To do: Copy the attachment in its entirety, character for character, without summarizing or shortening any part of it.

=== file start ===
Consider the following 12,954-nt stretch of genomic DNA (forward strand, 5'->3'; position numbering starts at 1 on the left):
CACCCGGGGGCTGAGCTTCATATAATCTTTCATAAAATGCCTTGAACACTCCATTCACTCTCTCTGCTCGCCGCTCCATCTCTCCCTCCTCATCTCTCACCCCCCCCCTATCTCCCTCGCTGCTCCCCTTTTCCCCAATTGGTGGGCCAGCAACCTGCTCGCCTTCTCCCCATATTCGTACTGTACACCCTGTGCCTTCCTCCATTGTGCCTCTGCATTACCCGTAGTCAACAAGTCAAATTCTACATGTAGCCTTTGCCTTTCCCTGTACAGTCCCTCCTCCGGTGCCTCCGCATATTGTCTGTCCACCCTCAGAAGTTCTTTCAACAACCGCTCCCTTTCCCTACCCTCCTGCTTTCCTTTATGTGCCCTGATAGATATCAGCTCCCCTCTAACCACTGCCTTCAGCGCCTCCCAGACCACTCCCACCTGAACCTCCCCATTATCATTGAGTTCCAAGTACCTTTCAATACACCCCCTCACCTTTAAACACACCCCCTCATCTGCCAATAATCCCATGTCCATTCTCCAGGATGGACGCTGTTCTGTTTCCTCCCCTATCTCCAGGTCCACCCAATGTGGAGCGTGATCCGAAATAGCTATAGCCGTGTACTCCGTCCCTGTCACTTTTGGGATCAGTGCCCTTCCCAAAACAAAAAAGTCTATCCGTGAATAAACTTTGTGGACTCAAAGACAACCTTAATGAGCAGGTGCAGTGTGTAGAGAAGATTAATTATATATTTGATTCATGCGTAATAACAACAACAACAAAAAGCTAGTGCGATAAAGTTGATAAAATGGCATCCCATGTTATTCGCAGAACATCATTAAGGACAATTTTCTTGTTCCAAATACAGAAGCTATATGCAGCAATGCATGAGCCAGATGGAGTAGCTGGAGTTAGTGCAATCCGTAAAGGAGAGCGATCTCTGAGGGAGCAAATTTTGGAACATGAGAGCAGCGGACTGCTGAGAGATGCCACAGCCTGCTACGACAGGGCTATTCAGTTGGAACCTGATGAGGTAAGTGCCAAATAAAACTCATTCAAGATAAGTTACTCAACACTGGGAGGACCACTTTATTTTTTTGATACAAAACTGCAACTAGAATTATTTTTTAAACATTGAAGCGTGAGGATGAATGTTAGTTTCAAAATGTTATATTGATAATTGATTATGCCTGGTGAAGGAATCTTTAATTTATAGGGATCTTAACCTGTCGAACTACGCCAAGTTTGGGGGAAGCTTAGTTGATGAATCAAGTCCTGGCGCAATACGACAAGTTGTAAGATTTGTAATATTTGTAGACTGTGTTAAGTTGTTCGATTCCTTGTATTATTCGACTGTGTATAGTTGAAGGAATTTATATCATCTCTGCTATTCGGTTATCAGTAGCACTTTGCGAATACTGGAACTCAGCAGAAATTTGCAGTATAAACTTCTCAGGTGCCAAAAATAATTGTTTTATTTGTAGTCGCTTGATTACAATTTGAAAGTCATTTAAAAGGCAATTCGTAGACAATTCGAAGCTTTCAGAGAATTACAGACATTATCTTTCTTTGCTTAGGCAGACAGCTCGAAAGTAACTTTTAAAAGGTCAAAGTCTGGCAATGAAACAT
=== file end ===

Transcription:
Consider the following 12,954-nt stretch of genomic DNA (forward strand, 5'->3'; position numbering starts at 1 on the left):
CACCCGGGGGCTGAGCTTCATATAATCTTTCATAAAATGCCTTGAACACTCCATTCACTCTCTCTGCTCGCCGCTCCATCTCTCCCTCCTCATCTCTCACCCCCCCCCTATCTCCCTCGCTGCTCCCCTTTTCCCCAATTGGTGGGCCAGCAACCTGCTCGCCTTCTCCCCATATTCGTACTGTACACCCTGTGCCTTCCTCCATTGTGCCTCTGCATTACCCGTAGTCAACAAGTCAAATTCTACATGTAGCCTTTGCCTTTCCCTGTACAGTCCCTCCTCCGGTGCCTCCGCATATTGTCTGTCCACCCTCAGAAGTTCTTTCAACAACCGCTCCCTTTCCCTACCCTCCTGCTTTCCTTTATGTGCCCTGATAGATATCAGCTCCCCTCTAACCACTGCCTTCAGCGCCTCCCAGACCACTCCCACCTGAACCTCCCCATTATCATTGAGTTCCAAGTACCTTTCAATACACCCCCTCACCTTTAAACACACCCCCTCATCTGCCAATAATCCCATGTCCATTCTCCAGGATGGACGCTGTTCTGTTTCCTCCCCTATCTCCAGGTCCACCCAATGTGGAGCGTGATCCGAAATAGCTATAGCCGTGTACTCCGTCCCTGTCACTTTTGGGATCAGTGCCCTTCCCAAAACAAAAAAGTCTATCCGTGAATAAACTTTGTGGACTCAAAGACAACCTTAATGAGCAGGTGCAGTGTGTAGAGAAGATTAATTATATATTTGATTCATGCGTAATAACAACAACAACAAAAAGCTAGTGCGATAAAGTTGATAAAATGGCATCCCATGTTATTCGCAGAACATCATTAAGGACAATTTTCTTGTTCCAAATACAGAAGCTATATGCAGCAATGCATGAGCCAGATGGAGTAGCTGGAGTTAGTGCAATCCGTAAAGGAGAGCGATCTCTGAGGGAGCAAATTTTGGAACATGAGAGCAGCGGACTGCTGAGAGATGCCACAGCCTGCTACGACAGGGCTATTCAGTTGGAACCTGATGAGGTAAGTGCCAAATAAAACTCATTCAAGATAAGTTACTCAACACTGGGAGGACCACTTTATTTTTTTGATACAAAACTGCAACTAGAATTATTTTTTAAACATTGAAGCGTGAGGATGAATGTTAGTTTCAAAATGTTATATTGATAATTGATTATGCCTGGTGAAGGAATCTTTAATTTATAGGGATCTTAACCTGTCGAACTACGCCAAGTTTGGGGGAAGCTTAGTTGATGAATCAAGTCCTGGCGCAATACGACAAGTTGTAAGATTTGTAATATTTGTAGACTGTGTTAAGTTGTTCGATTCCTTGTATTATTCGACTGTGTATAGTTGAAGGAATTTATATCATCTCTGCTATTCGGTTATCAGTAGCACTTTGCGAATACTGGAACTCAGCAGAAATTTGCAGTATAAACTTCTCAGGTGCCAAAAATAATTGTTTTATTTGTAGTCGCTTGATTACAATTTGAAAGTCATTTAAAAGGCAATTCGTAGACAATTCGAAGCTTTCAGAGAATTACAGACATTATCTTTCTTTGCTTAGGCAGACAGCTCGAAAGTAACTTTTAAAAGGTCAAAGTCTGGCAATGAAACAT